That said, I think that my next Excel project could be nearly 100% .NET. It is a rather large, complex solution that can greatly benefit by .NET’s Inheritance and Generics features. However, I will have to first test the deployment issues very, very carefully before proceeding.

    So, it depends on what you are trying to make, I guess, and one’s skill set. And articles like this from Dennis should really help us VBA/VB6 guys to start to learn things from the .NET perspective. The future is coming (if slowly) and so it’s good to get some early exposure. :-)

  9. Hi Mike :)

    Good to see You around and the project You mention sounds interesting.

    We don’t only deal with complexity but also oddities which I hope I can show in the coming post.

    Kind regards,
    Dennis

  10. Nice work Dennis, looking forward to the rest of the series

    The case for .net:
    if all of the following –
    1. full control over the target desktops and a willingness to install and maintain multiple versions of the .net framework on each.
    2. Existing .net code resources to expose through Excel
    3. Existing .net skills in the team – C# essential, as much of the info is C# and not VB
    4. No intellectual property concerns as most .net code is pretty simple to reverse engineer
    5. Understanding of COM shims to get code signing and app domain isolation
    6. Clear evidence that performance requirements can be met.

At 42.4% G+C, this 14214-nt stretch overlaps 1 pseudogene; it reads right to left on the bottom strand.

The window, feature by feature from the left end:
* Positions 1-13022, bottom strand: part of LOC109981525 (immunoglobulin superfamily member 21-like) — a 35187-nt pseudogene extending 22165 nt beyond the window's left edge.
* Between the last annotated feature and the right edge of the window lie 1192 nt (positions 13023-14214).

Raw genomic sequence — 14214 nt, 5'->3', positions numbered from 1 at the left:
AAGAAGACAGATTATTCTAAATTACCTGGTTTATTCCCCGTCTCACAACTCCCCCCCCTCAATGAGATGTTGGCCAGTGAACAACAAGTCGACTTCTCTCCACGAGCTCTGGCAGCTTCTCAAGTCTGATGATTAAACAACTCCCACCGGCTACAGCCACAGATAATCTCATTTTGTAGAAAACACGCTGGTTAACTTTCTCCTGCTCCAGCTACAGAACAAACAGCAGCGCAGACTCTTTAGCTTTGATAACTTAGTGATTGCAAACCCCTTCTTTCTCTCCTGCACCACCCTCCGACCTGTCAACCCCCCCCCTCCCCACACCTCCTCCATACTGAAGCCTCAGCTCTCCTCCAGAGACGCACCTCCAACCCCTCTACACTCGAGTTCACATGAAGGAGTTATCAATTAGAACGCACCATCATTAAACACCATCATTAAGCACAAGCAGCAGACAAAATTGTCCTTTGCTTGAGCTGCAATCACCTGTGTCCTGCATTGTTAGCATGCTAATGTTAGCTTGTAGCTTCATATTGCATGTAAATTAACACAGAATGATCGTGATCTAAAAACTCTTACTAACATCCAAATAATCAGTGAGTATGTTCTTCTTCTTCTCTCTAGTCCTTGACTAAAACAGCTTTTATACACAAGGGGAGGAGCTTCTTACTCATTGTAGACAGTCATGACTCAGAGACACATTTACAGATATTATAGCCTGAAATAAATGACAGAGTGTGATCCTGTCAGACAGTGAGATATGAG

7. I’ll stop there for now
    Then it may well be appropriate to combine .net and Excel.

    I like .net and use it for server based stuff where appropriate, but I struggle to see the point of managed extensions for a completely unmanaged app like Excel. I also doubt very much that Excel will ever be re-written in managed code.

    Like Rob I’d be very interested to hear from people who have deployed this stuff commercially. From what I have seen VBA devs are staying there and .net devs want to do web apps not Excel (its a massive object model to learn).

    cheers
    Simon

  11. Simon,

    Thanks for Your input and it’s also good to know that You will take part of the .NET stuff I’ll make available in the upcoming post. After all, it’s new to most of us.

    Kind regards,
    Dennis

  12. oh dot net!!!!

    I didnt know you had to put a PIA on the host mechine too! And we all know theres no offical PIA for 2000. A com addin is so easy in comparison!

    Still onwards and upwards.

    I notice that you can buy a copy of VS 2005 for 40 GBP on ebay (standard verson pro is ~90) VS6 is about 150!

    not sure about this though:
    “4. No intellectual property concerns as most .net code is pretty simple to reverse engineer” lol!!!

    I’m off to part 2
    Kep up the good work Dennis!

  13. Ross,

    Thanks for Your kind comment :)

    With refer to Rob’s focus on ‘why’ I believe that when the walkthrough is complete we may not necessarily raise the question ‘why’ as ‘how’ is both very complext and ‘clear as mud’…

    But let me make the walktrough complete and then we can summarize it from a more general view.

    Kind regards,
    Dennis